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Treasury and Capital Market Solution: Which one?

During my 32+ years of designing, developing, selling, and now buying TCM solutions for banks and other financial institutions, I have often been asked this question: "What is the most efficient way to select a cross-assets front-to-back solution? a full treasury solution".

To justify the selection, banks will pay the big consulting firms outrageous fees to get an answer!

The answer is simple and does not need much spending to have it right. 

In the world of Capital Market Cross-Assets Front-To-Back (XA-FTB) solutions, you have five players claiming to serve this front, the 'The Usual Suspects'.

Among these five major players, only two are truly built from the ground as XA-FTB. One vendor acquired multiple best of breeds solutions and created an umbrella to cover the plumbing behind the scene, and the rest kept their best of breeds acquisitions scattered all over the places. 

And if you look at a Capital Market Cross-Assets Front-To-Confirmation (XA-FTC), the list gets a bit longer (maybe you can add three additional players).

Of course, you have a multitude of other players serving different niches but not a full XA-FTB or XA-FTC.

This article is about XA-FTB selection and negotiation tips to help institutions optimize their process and reduce their cost and time-to-market during the selection. 

Honestly, 90% of the time, the following three vendors make the final list: Murex, Calypso, and Finastra (sometimes ION with Open-Link if the bank is small or commodity is the driver).

So, save your time, and start reaching out to these 3 with an RFP.

Before moving to the RFP and demos tips, you need to make sure when you are approaching 'The Usual Suspects' that you have an excellent budget, the skillset to run such a system, and patience to implement one.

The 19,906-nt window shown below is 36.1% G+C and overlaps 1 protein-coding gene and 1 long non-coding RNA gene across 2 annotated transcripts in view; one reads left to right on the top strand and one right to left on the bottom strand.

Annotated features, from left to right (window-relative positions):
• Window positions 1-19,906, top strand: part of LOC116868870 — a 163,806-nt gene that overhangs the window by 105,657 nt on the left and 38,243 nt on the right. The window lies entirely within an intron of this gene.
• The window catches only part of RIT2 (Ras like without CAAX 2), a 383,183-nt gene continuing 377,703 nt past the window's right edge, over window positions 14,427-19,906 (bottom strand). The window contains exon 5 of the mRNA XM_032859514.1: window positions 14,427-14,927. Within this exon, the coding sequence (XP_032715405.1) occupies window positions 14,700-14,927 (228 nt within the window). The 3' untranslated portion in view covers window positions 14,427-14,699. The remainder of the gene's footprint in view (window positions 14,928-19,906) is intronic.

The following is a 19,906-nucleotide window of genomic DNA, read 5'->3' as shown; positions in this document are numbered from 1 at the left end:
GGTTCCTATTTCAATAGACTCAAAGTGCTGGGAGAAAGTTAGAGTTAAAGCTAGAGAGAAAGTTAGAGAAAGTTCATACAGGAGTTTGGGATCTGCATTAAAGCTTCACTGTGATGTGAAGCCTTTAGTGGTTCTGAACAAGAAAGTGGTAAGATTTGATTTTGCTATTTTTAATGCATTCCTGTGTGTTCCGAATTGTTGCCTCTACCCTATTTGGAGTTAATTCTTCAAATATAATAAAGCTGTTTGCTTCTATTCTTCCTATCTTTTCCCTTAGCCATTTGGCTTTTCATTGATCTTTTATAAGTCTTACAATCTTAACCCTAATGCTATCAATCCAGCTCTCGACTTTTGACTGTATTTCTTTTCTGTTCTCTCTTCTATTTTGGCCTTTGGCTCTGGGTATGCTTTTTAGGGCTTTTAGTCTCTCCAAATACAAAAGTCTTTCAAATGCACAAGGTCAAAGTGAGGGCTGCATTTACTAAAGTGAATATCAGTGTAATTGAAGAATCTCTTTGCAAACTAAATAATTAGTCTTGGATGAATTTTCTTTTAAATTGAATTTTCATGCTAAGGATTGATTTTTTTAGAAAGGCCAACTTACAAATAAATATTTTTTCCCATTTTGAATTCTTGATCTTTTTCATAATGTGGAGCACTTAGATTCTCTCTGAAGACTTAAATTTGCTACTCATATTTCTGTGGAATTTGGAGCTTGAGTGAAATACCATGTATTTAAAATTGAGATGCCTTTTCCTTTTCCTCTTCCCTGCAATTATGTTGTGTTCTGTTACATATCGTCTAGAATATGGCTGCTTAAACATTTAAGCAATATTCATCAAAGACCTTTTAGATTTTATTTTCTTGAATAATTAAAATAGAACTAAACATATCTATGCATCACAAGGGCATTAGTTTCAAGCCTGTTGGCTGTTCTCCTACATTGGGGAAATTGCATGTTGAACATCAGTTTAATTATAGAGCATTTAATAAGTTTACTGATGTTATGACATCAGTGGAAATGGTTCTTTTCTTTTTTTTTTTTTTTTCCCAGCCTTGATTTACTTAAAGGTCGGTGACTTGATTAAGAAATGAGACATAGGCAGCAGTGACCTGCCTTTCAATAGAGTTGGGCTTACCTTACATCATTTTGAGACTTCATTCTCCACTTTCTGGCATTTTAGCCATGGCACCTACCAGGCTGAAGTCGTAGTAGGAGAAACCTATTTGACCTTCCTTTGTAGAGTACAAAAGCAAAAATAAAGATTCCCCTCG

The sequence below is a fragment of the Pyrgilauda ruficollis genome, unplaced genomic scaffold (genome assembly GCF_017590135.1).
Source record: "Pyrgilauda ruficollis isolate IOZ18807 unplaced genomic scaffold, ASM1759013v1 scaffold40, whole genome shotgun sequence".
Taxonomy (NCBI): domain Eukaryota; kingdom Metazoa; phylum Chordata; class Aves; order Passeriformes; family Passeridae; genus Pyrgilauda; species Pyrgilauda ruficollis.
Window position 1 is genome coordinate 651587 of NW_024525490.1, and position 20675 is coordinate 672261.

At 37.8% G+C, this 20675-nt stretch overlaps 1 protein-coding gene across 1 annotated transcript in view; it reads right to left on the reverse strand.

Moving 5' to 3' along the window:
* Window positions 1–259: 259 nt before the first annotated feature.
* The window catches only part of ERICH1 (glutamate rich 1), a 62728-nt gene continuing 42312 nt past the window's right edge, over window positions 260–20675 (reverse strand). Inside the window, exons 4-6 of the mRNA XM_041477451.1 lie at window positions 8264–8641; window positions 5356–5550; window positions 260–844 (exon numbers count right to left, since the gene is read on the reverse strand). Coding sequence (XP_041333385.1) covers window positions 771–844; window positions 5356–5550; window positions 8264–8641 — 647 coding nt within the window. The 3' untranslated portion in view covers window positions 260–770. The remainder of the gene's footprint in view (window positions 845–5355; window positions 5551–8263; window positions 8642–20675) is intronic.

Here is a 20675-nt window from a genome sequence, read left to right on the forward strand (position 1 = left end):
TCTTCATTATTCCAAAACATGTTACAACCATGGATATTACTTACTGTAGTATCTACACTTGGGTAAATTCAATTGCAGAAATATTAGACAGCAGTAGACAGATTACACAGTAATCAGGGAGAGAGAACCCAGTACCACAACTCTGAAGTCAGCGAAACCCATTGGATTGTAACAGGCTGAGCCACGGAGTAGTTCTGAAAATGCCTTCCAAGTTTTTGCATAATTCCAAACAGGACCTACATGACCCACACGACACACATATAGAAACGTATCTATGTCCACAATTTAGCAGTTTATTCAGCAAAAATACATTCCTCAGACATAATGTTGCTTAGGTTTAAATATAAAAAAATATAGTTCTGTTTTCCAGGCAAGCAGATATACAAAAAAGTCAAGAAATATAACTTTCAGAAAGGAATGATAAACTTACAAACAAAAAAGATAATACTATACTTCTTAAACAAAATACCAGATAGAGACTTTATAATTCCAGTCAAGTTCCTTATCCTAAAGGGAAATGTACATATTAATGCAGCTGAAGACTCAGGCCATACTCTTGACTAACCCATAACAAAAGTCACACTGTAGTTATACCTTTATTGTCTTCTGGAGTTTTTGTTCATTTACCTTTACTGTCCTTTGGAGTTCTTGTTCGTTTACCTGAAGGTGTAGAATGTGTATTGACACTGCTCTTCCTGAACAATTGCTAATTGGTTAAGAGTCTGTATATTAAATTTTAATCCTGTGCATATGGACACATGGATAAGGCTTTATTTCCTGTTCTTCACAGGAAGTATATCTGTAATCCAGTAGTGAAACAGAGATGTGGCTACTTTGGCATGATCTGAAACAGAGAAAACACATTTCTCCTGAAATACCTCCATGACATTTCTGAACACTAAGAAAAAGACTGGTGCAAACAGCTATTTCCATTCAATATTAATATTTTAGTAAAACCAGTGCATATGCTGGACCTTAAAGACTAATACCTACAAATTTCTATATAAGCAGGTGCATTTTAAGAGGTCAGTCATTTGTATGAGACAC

Now, tips for the RFP:

The critical point is that this process is not a contest for who can fill in more pages and show off that he/she knows the latest jargon and functionalities to impress the management and justify hefty fees. Lengthy RFP is a waste of money and time for both the banks and vendors. Only the consulting firm gains from it.

The RFP should point out the problems and how you would like them to be solved. It should be a roadmap for the implementation (and developments, if any) team. FOCUS is the keyword. Now, I understand that management needs to cover their back, hence the lengthy RFP that lists every bits and piece where vendors have to prove they have it.

You have to trust that these big boys ('The Usual Suspects') know their business, and they cover 90% of your needs, if not more, or else they won't be in this game for so long.

So, the management has to be smart and FOCUS on the problem and solution. The big boys know how to deal with the rest.

Tips for demos:

One global demo per vendor that gives you an idea of the company, vision, system coverage, usability, describes the implementation process for all the management and future users (2 to 3 hours max).

  • Another demo for a smaller audience on how to tackle the problems you have in more detail.

  • Select the top two vendors with whom you feel understood, and you are at ease.